As a frequent online shopper on e-commerce site Taobao, Lin Huai An found he could get good prices on items like keyboards and K-pop photo cards. However, his friends could not enjoy the bargains since Taobao is published only in Chinese.
To help his friends close the communication gap, he set up a service to enable them to shop on the site. They would tell him what they want, and he bought for them. Taobao sellers then paid him a commission.
“I had finished my A-Levels and was waiting to be called up for National Service. So, during that time, I wanted to do something and earn pocket money,” said Lin, 24, of his early entrepreneurial experience a few years ago.
But it was only when he became a computing science student at the National University of Singapore (NUS) later on that he realised the importance of technology for business operations.
In July 2020, he developed a Telegram bot to deal with the orders, facilitate payment and manage shipping. The following month, he formalised his business, setting up a company called Shoppal.
This experience kickstarted his interest in entrepreneurship. To learn more on how to develop and grow the business, he successfully applied for an overseas internship programme called NOC, or NUS Overseas Colleges.
NOC is NUS’ flagship internship programme which aims to provide experiential learning in entrepreneurship and to inculcate an entrepreneurial mindset in students.
Lin worked for Moloco, an adtech company founded in 2013 and which helps businesses use data to better identify their target audience and customers.
Due to the pandemic, he started his internship in Moloco’s Singapore office in July 2021 before continuing in the company’s headquarters in Silicon Valley in December when cross-border travel restrictions were relaxed.
Lin was one of three NUS students who interned at Moloco last year. The other two were Jed Lee, and Seow Lida, both 24. All are studying computer science.
Lee and Seow also interned at Moloco’s local office before leaving for the United States in October and November 2021 respectively. They completed their internship in June 2022 and have returned to Singapore to complete their fourth and final year at NUS.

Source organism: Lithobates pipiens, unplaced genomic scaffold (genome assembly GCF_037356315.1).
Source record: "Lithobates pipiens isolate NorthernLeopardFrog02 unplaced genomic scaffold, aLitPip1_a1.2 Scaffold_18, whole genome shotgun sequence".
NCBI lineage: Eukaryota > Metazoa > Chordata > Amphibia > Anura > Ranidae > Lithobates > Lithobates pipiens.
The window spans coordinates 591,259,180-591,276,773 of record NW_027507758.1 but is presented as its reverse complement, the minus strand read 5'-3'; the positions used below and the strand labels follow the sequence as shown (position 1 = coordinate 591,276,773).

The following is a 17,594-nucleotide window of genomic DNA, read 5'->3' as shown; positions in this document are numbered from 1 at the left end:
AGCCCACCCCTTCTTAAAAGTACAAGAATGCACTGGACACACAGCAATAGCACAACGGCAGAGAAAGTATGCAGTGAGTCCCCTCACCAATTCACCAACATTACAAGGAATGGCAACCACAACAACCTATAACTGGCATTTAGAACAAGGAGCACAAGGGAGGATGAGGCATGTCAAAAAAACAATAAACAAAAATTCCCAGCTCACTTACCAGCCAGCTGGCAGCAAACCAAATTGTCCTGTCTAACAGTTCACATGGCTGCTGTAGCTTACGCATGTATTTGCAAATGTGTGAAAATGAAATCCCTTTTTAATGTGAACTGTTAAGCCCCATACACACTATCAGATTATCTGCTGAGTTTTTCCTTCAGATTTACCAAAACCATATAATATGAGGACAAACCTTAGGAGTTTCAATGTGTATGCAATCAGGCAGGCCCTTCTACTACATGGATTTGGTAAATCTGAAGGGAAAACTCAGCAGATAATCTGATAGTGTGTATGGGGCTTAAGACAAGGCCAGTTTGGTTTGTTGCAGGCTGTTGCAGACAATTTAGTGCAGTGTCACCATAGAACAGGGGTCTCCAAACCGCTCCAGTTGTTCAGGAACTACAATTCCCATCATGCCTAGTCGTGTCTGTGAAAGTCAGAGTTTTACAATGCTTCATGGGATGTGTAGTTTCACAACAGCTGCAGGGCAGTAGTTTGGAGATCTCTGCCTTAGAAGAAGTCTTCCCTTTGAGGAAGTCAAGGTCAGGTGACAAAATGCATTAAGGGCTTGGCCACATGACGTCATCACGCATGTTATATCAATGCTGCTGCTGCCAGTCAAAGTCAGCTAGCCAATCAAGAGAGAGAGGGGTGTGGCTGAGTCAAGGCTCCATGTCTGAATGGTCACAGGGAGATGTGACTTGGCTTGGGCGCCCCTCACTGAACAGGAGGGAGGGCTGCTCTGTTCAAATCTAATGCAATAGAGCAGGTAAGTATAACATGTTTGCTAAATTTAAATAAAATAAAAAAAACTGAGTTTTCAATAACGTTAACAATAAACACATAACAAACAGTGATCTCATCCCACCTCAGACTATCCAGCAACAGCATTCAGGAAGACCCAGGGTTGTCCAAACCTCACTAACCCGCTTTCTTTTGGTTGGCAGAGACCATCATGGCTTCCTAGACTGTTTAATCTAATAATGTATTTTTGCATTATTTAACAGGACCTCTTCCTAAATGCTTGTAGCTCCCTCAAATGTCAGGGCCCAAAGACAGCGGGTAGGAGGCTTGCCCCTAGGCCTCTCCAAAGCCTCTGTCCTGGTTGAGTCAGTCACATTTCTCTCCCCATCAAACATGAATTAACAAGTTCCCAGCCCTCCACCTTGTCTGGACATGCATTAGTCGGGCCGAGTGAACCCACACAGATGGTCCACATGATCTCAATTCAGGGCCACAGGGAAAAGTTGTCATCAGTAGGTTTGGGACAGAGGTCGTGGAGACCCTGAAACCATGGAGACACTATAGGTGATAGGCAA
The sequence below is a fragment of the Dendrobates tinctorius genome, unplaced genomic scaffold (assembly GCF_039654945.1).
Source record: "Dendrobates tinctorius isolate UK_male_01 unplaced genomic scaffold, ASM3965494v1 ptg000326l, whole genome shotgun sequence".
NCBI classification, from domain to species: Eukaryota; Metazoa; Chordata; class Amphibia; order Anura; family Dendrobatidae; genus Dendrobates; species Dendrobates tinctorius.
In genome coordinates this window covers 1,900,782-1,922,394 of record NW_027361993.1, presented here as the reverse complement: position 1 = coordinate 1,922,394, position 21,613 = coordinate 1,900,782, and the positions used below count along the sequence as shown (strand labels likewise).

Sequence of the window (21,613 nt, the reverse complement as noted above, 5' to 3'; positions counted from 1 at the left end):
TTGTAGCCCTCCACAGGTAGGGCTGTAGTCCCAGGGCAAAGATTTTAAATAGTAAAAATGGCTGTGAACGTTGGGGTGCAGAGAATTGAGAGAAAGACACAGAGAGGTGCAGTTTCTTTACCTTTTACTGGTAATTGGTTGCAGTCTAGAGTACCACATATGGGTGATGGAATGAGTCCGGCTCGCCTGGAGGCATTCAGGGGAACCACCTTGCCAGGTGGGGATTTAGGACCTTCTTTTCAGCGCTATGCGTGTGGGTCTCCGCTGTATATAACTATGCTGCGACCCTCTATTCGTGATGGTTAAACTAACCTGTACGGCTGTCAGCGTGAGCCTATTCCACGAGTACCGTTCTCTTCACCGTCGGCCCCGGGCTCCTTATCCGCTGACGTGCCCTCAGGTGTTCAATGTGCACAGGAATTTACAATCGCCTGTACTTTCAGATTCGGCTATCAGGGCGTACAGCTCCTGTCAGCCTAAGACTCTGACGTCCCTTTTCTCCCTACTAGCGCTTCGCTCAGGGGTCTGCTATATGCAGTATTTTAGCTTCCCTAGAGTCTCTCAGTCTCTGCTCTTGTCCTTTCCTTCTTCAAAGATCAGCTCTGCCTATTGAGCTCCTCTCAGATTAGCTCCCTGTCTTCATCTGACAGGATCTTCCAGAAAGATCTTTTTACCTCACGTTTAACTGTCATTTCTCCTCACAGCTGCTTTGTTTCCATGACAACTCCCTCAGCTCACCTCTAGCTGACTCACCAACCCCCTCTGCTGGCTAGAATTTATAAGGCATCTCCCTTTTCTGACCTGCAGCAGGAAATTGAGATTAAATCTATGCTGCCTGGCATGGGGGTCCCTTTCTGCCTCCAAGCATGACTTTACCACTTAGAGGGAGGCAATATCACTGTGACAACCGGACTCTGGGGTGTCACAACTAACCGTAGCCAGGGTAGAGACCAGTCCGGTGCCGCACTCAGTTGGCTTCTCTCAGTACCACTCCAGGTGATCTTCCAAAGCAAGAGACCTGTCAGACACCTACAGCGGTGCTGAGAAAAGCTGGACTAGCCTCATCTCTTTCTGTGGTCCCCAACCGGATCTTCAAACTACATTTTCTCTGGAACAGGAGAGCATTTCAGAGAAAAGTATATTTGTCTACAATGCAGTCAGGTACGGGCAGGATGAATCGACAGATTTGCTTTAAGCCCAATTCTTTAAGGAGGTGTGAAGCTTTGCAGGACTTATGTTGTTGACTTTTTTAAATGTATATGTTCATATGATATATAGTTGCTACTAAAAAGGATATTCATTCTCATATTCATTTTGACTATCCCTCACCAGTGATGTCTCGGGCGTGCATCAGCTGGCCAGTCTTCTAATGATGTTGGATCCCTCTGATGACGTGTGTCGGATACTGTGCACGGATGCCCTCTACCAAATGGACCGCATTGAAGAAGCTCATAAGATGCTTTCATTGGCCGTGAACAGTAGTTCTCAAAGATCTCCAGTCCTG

All found the internship valuable because the work they did in software development enhanced what they learnt in class.
Lin built software tools to help sales and account management. Seow worked on fraud detection while Lee worked on brand safety looking out for shady apps posing as click baits.
Lee said: “We dealt with data and analytics, we were exposed to new types of data, we solved challenges like how to process and gather insights from new data. We built software tools and also learnt about business operations.”
They also had the opportunity to interact with Moloco’s founders. Said Lin: “They made the effort to spend time with us, to share their founding journey, the challenges they faced and how they were resolved.”
Inspired by their internship, all three want to be entrepreneurs. Lin will continue to grow Shoppal when he graduates while Lee is working on his current business selling floral bouquets. Seow has a few startup ideas but he intends to get working experience before diving into entrepreneurship.
NOC is in its 20th year and is the first in the world to introduce experiential learning in entrepreneurship to undergraduates. The 3,600 strong NOC alumni has made strong contributions to the startup ecosystem.
Figures from a 2019 survey by NUS Enterprise highlighted that its alumni founded nearly 1,000 startups here like Shopback and RateX, as well two unicorns in Carousell and Patsnap.
Many others found employment in startups, venture capital firms, accelerators and incubators, where they can apply their entrepreneurial skills.
Each year, around 1,000 NUS students, usually in their third year of studies, apply for the NOC programme. In 2020, close to 200 students were selected.
They interned for six- to 12-month periods with technology startups in over 15 locations, including Silicon Valley in the US, Toronto in Canada, Stockholm in Sweden, Ho Chi Minh City in Vietnam and Shanghai, Shenzhen and Beijing in China.
For Moloco, the three interns contributed to its operations during their 12-month internship. Morden Chen, Moloco’s business director for Greater China region and Southeast Asia said they were actively involved in business operations and data analytics work.
“We treated them like full-time staff, and they were given a lot of autonomy in the way they carried out their responsibilities,” he added.
The company accepted the first NOC intern, Ethan Chen, in 2018. After graduation, Moloco employed him as a data scientist. Moloco hopes to get more NOC interns in future.